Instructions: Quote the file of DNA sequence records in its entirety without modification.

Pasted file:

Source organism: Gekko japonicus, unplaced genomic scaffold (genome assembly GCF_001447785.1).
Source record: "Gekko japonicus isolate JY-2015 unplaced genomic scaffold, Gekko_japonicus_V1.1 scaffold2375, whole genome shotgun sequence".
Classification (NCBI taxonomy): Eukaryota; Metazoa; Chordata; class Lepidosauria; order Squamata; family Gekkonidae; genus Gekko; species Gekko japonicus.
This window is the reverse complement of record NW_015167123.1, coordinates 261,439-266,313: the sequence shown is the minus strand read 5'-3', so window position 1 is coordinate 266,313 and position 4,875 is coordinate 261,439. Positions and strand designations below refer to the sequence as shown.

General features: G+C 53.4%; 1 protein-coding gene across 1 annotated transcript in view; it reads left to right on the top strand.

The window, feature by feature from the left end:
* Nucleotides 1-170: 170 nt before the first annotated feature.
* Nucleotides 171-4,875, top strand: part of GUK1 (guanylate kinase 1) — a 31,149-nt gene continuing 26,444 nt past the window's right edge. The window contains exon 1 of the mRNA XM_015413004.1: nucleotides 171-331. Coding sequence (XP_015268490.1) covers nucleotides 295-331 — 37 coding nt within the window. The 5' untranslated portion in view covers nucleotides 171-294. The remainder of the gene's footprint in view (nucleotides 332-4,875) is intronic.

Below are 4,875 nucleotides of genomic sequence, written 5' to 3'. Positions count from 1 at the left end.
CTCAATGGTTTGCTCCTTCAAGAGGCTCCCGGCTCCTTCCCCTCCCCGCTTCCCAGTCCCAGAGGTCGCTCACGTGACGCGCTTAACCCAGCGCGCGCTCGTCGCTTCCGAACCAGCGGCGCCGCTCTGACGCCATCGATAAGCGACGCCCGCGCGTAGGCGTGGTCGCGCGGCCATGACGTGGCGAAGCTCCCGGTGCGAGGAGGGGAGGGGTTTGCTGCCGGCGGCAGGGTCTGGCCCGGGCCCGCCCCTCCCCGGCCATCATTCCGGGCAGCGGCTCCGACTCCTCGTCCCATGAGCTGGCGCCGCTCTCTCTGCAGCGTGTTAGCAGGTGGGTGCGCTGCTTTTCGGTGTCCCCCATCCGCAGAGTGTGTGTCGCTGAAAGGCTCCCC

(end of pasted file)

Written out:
Source organism: Gekko japonicus, unplaced genomic scaffold (genome assembly GCF_001447785.1).
Source record: "Gekko japonicus isolate JY-2015 unplaced genomic scaffold, Gekko_japonicus_V1.1 scaffold2375, whole genome shotgun sequence".
Classification (NCBI taxonomy): Eukaryota; Metazoa; Chordata; class Lepidosauria; order Squamata; family Gekkonidae; genus Gekko; species Gekko japonicus.
This window is the reverse complement of record NW_015167123.1, coordinates 261,439-266,313: the sequence shown is the minus strand read 5'-3', so window position 1 is coordinate 266,313 and position 4,875 is coordinate 261,439. Positions and strand designations below refer to the sequence as shown.

General features: G+C 53.4%; 1 protein-coding gene across 1 annotated transcript in view; it reads left to right on the top strand.

The window, feature by feature from the left end:
* Nucleotides 1-170: 170 nt before the first annotated feature.
* Nucleotides 171-4,875, top strand: part of GUK1 (guanylate kinase 1) — a 31,149-nt gene continuing 26,444 nt past the window's right edge. The window contains exon 1 of the mRNA XM_015413004.1: nucleotides 171-331. Coding sequence (XP_015268490.1) covers nucleotides 295-331 — 37 coding nt within the window. The 5' untranslated portion in view covers nucleotides 171-294. The remainder of the gene's footprint in view (nucleotides 332-4,875) is intronic.

Below are 4,875 nucleotides of genomic sequence, written 5' to 3'. Positions count from 1 at the left end.
CTCAATGGTTTGCTCCTTCAAGAGGCTCCCGGCTCCTTCCCCTCCCCGCTTCCCAGTCCCAGAGGTCGCTCACGTGACGCGCTTAACCCAGCGCGCGCTCGTCGCTTCCGAACCAGCGGCGCCGCTCTGACGCCATCGATAAGCGACGCCCGCGCGTAGGCGTGGTCGCGCGGCCATGACGTGGCGAAGCTCCCGGTGCGAGGAGGGGAGGGGTTTGCTGCCGGCGGCAGGGTCTGGCCCGGGCCCGCCCCTCCCCGGCCATCATTCCGGGCAGCGGCTCCGACTCCTCGTCCCATGAGCTGGCGCCGCTCTCTCTGCAGCGTGTTAGCAGGTGGGTGCGCTGCTTTTCGGTGTCCCCCATCCGCAGAGTGTGTGTCGCTGAAAGGCTCCCC